The predictions and fears of the Affordable Care Act’s adversaries have begun to materialize, specifically fears that the law will encourage employers to demote their employees to part-time positions in order to evade federal health care requirements. Popular clothing company Forever 21 is the first of what might be many companies to limit its non-management workers’ hours to 29.5 a week, just below the 30-hour minimum that the ACA deems full-time work.
Explaining that the company “recently audited its staffing levels, staffing needs, and payroll in conjunction with reviewing its overall operating budget,” Associate Director of Human Resources Carla Macias informed employees that effective August 31, they will no longer be full-time employees of Forever 21.
It is a move that will likely harm the reputation of the company, will absolutely harm the economic circumstances of its employees, and will function as a tangible example of the Affordable Care Act’s consequences and shortcomings.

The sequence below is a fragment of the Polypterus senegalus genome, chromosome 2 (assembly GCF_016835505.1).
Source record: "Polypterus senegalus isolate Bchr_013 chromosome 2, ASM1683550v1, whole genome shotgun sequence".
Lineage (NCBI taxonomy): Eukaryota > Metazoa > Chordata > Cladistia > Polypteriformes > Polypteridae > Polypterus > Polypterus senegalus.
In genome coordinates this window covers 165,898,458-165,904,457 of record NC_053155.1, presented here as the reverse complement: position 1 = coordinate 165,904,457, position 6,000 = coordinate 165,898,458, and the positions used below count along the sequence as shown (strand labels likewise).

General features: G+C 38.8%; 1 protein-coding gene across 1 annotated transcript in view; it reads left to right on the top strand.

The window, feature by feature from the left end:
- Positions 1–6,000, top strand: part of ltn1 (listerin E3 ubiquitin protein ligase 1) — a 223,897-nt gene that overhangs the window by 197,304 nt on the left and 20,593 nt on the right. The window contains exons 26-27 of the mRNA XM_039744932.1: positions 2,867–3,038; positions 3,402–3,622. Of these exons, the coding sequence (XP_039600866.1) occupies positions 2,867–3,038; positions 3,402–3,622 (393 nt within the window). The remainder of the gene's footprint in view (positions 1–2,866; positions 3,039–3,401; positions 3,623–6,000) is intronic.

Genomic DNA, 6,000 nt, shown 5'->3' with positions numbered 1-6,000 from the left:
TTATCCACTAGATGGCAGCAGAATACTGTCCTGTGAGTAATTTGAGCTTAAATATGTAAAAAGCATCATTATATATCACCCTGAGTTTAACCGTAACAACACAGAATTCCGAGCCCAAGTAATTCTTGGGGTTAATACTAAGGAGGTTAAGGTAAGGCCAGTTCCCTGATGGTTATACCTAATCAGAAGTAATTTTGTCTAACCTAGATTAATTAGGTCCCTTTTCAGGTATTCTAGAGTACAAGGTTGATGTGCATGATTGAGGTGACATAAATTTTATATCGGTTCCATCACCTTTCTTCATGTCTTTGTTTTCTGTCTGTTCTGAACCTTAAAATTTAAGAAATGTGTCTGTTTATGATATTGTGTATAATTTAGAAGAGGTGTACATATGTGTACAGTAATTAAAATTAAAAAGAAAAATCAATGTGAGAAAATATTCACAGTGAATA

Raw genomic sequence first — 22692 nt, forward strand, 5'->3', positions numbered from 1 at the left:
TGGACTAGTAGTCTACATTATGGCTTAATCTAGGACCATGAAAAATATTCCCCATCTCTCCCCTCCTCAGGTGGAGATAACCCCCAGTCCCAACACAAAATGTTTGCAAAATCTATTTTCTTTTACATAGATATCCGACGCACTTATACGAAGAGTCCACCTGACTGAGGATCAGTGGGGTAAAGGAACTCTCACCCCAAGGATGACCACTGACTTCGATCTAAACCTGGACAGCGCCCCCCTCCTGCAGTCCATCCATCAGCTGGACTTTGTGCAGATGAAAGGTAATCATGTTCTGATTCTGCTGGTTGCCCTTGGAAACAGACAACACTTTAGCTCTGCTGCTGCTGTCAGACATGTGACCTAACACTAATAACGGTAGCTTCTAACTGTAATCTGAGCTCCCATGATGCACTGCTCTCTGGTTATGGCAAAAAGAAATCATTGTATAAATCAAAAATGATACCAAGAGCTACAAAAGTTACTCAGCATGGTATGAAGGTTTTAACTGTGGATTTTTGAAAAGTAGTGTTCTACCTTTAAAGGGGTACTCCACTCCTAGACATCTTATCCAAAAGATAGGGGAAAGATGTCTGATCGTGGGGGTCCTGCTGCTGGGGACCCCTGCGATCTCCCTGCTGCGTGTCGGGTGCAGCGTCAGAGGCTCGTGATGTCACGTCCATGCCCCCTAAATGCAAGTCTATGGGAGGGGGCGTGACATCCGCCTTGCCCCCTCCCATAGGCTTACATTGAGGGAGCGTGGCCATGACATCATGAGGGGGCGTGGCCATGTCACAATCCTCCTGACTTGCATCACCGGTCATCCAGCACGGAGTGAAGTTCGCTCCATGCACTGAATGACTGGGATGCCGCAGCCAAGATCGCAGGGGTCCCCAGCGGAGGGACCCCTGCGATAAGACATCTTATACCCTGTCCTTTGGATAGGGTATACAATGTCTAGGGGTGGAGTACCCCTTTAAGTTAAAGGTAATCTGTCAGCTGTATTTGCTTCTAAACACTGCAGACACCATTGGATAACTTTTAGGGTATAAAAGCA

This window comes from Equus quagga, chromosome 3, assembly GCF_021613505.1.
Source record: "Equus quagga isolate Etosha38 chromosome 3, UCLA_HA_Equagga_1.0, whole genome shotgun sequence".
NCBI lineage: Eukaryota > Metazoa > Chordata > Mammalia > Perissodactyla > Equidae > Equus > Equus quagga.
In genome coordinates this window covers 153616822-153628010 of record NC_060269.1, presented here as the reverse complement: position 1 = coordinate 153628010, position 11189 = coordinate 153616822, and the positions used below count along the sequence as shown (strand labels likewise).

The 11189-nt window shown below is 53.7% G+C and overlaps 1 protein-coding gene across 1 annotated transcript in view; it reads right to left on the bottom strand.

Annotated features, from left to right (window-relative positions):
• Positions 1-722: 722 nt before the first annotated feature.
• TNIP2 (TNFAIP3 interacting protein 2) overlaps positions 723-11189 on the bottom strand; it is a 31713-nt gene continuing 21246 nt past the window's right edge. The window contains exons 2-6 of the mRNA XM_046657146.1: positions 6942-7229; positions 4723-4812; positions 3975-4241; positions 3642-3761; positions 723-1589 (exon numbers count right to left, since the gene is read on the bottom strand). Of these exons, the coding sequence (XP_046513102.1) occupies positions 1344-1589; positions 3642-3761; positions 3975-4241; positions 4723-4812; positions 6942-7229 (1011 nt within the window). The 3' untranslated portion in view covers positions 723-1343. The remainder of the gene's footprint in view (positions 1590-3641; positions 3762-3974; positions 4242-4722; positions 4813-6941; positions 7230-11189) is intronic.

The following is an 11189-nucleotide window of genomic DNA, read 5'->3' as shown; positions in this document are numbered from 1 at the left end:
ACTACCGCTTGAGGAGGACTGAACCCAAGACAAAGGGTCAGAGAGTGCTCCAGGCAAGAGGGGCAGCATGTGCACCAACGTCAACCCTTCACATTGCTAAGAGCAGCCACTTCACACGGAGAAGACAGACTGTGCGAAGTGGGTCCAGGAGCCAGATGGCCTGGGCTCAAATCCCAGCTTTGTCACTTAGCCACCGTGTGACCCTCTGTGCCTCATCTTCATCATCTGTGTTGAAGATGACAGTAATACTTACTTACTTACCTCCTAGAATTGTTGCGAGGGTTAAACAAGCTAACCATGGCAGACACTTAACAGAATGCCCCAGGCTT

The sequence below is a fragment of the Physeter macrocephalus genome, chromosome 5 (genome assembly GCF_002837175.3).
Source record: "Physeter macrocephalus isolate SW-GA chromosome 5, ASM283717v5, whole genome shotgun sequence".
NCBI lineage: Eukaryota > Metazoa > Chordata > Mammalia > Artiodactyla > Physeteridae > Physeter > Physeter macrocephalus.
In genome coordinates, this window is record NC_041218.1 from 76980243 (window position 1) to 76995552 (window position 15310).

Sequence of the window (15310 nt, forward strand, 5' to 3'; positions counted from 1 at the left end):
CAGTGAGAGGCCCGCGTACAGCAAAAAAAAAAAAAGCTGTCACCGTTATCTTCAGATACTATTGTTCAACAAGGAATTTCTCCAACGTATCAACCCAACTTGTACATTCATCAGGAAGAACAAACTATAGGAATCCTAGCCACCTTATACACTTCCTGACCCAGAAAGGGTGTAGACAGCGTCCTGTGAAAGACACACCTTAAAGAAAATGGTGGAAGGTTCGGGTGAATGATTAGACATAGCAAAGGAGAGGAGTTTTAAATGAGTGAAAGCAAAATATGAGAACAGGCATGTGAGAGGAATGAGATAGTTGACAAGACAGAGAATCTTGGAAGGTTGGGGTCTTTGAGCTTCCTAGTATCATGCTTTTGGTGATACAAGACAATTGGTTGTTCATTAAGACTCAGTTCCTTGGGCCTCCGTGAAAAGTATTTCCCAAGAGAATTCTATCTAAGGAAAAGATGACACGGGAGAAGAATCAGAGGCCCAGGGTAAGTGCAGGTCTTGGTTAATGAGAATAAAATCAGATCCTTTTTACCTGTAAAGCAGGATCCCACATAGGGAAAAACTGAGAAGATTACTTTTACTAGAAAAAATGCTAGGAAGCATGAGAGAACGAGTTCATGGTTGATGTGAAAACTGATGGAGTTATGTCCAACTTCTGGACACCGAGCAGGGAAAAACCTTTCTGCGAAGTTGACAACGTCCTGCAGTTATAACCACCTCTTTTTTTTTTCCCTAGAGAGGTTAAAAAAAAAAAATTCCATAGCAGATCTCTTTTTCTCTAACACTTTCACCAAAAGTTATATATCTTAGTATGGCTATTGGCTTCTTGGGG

Although the ethical nature of Forever 21’s decision is debatable, it is both rational and understandable. A company that boasts regularly low prices and frequent, sensational sales, Forever 21's competitive success is largely dependent upon its ability to maintain low manufacturing and operational costs. The ACA is an undeniable burden on this principle, and Forever 21’s management has the prerogative to take any legal measures necessary to avoid raising the costs of its products. Read more >>